It is extremely important that you eat and drink properly when cycling in extremes of temperature.
In Dubai, where riding in the summer means riding regularly in 50c temperatures, this is a major problem.
Eating is less of a concern than hydration, but you want to avoid dehydrators, like alcohol, in your food. You also want to watch what spices and additives are present in your food, like high salt content, but your standard diet as noted (High protein the night before, and carbs after a ride and assuming unsalted nuts and trail mix) should be fine to ensure energy. (Too much salt in one go can upset the stomach by drawing water into the gut, especially if you're already dehydrated. So it needs to be in small doses.)
Avoid sugary drinks, stick mainly with water, and electrolyte replacement drinks with low sugar content.
Desert survival expert Marjorie Woodruff recommends drinking a few ounces of water every 1o minutes if water is limited, and a minimum of 1 liter every 45 minutes if water is readily available. Electrolyte replacement s fairly essential, but can be accomplished far more inexpensively using a product like Elete Water because it can be carried easily, and a very small container is an effective add in to about 25 liters of water. It's mostly tasteless, but in our experience here in Dubai, very useful.
Proper clothing is essential. Cover your skin. Do not rely solely on sunscreens, as they do not prevent dehydration, although they are better than nothing. Better yet, do both.
Another essential in hot weather cycling, especially while touring, and deadly essential if touring unsupported is the ability to recognize and understand what is happening when you are affected by heat, and what it feels like.
This article from the Mayo Clinic has a pretty thorough examination of exercise in hot weather, and what the dangers and effect are.
How to avoid heat-related illnesses
When you exercise in hot weather, keep these precautions in mind:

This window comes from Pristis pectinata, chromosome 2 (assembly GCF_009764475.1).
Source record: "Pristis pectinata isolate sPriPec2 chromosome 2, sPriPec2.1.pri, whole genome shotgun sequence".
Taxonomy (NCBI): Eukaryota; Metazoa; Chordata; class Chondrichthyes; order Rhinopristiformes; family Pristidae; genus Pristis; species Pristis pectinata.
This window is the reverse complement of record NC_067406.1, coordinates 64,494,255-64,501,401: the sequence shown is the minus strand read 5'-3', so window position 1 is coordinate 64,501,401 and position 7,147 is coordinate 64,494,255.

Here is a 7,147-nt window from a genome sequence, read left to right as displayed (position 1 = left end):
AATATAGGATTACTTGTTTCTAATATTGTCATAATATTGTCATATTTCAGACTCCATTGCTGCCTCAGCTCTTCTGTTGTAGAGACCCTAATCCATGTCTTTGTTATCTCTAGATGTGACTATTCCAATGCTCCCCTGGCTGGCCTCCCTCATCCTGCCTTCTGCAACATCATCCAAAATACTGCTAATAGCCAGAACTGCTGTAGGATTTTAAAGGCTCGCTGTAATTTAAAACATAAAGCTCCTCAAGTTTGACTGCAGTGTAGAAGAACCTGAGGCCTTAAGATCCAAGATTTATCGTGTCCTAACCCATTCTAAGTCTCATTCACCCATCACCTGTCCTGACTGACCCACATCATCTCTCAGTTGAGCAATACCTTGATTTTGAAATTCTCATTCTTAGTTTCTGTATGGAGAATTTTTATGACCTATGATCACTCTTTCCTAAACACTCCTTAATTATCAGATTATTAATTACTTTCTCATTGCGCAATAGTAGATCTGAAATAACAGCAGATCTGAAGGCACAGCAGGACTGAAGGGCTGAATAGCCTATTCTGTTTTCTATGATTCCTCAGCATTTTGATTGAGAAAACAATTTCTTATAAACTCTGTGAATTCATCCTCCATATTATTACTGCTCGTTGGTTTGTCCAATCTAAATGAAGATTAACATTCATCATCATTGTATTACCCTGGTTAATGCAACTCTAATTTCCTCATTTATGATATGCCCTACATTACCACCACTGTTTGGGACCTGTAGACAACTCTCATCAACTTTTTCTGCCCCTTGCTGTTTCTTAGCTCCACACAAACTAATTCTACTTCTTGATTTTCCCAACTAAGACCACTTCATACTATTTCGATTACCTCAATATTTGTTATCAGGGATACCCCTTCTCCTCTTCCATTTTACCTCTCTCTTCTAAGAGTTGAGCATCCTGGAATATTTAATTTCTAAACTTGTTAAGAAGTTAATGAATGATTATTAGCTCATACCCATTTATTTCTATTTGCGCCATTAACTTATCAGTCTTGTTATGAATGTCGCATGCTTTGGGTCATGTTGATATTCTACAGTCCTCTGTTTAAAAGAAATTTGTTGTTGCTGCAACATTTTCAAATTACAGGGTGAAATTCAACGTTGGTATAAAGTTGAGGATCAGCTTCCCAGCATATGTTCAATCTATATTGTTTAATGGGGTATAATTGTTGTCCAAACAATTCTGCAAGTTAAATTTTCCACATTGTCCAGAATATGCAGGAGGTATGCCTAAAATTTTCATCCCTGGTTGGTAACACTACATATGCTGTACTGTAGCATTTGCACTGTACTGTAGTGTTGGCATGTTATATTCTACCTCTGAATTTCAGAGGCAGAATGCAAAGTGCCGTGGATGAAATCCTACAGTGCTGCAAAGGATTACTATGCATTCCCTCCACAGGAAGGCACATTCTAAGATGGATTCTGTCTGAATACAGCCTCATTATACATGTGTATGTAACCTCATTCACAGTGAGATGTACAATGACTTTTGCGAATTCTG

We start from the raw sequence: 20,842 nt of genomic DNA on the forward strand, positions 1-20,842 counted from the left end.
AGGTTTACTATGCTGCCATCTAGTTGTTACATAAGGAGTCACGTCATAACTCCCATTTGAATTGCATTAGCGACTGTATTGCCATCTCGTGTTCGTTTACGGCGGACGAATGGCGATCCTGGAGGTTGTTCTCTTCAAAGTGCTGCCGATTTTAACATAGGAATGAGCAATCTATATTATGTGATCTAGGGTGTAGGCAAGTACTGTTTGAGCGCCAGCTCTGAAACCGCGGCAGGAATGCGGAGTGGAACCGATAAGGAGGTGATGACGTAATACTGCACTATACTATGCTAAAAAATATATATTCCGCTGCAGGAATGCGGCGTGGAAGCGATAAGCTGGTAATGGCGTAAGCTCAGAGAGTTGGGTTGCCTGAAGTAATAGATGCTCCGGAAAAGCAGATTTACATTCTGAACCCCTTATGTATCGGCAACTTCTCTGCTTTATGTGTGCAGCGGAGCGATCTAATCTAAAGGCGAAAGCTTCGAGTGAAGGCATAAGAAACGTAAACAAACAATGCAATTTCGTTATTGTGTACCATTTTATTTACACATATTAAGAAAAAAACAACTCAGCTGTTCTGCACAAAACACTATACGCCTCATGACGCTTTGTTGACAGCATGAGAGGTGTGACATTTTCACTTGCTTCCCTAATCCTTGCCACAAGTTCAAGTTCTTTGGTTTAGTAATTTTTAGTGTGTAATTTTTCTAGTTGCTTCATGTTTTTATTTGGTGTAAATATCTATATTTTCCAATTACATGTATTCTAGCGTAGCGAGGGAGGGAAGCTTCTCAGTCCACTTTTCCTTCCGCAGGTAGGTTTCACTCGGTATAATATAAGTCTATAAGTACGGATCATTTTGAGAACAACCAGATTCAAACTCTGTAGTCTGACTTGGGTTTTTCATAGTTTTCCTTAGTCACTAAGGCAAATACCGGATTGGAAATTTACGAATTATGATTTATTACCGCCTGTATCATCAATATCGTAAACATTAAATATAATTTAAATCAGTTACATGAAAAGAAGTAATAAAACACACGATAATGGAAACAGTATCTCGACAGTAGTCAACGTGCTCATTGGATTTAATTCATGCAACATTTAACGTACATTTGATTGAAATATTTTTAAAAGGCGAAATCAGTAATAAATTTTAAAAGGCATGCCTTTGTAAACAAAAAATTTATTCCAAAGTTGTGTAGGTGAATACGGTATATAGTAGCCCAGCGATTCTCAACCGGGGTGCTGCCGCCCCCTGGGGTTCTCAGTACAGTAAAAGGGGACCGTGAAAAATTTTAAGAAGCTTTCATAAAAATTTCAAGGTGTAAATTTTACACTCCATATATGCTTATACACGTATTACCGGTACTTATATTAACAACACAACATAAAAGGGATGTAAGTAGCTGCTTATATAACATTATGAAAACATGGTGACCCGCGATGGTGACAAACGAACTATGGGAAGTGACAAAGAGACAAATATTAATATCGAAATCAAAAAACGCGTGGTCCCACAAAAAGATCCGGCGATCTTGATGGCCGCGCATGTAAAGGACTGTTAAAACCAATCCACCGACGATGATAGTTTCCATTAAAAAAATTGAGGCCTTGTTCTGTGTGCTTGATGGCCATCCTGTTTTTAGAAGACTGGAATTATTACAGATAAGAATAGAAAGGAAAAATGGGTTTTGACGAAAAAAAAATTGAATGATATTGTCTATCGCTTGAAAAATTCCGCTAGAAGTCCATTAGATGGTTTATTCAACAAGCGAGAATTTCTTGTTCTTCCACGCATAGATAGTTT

Watch the temperature. Pay attention to weather forecasts and heat
alerts. Know what the temperature is expected to be for the duration
of your planned outdoor activity.
Get acclimated. If you're used to exercising indoors or in cooler
weather, take it easy at first when you exercise in the heat. As your
body adapts to the heat over the course of one to two weeks, gradually
increase the length and intensity of your workouts.
Know your fitness level. If you're unfit or new to exercise, be extra
cautious when working out in the heat. Your body may have a lower
tolerance to the heat. Reduce your exercise intensity and take
Drink plenty of fluids. Dehydration is a key factor in heat illness.
Help your body sweat and cool down by staying well hydrated with
Don't wait until you're thirsty to drink. If you plan to exercise
intensely or for longer than one hour, consider a sports drink instead
Sports drinks can replace the sodium, chloride and potassium you lose
through sweating. Avoid alcoholic drinks because they can actually
promote fluid loss.
Dress appropriately. Lightweight, loosefitting clothing helps sweat
evaporate and keeps you cooler. Avoid dark colors, which can absorb
heat. If possible, wear a light-colored, wide-brimmed hat.
Avoid midday sun. Exercise in the morning or evening, when it's likely
to be cooler outdoors.
If possible, exercise in shady areas — or do a water workout in a
Wear sunscreen. A sunburn decreases your body's ability to cool
Have a backup plan. If you're concerned about the heat or humidity,
stay indoors. Work out at the gym, walk laps inside the mall or climb
stairs inside an air-conditioned building. Understand your medical
risks. Certain medical conditions or medications can increase your
risk of a heat-related illness. If you plan to exercise in the heat,
talk to your doctor about precautions.
Heat-related illnesses are largely preventable.
By taking some basic precautions, your exercise routine doesn't have
to be sidelined when the heat is on.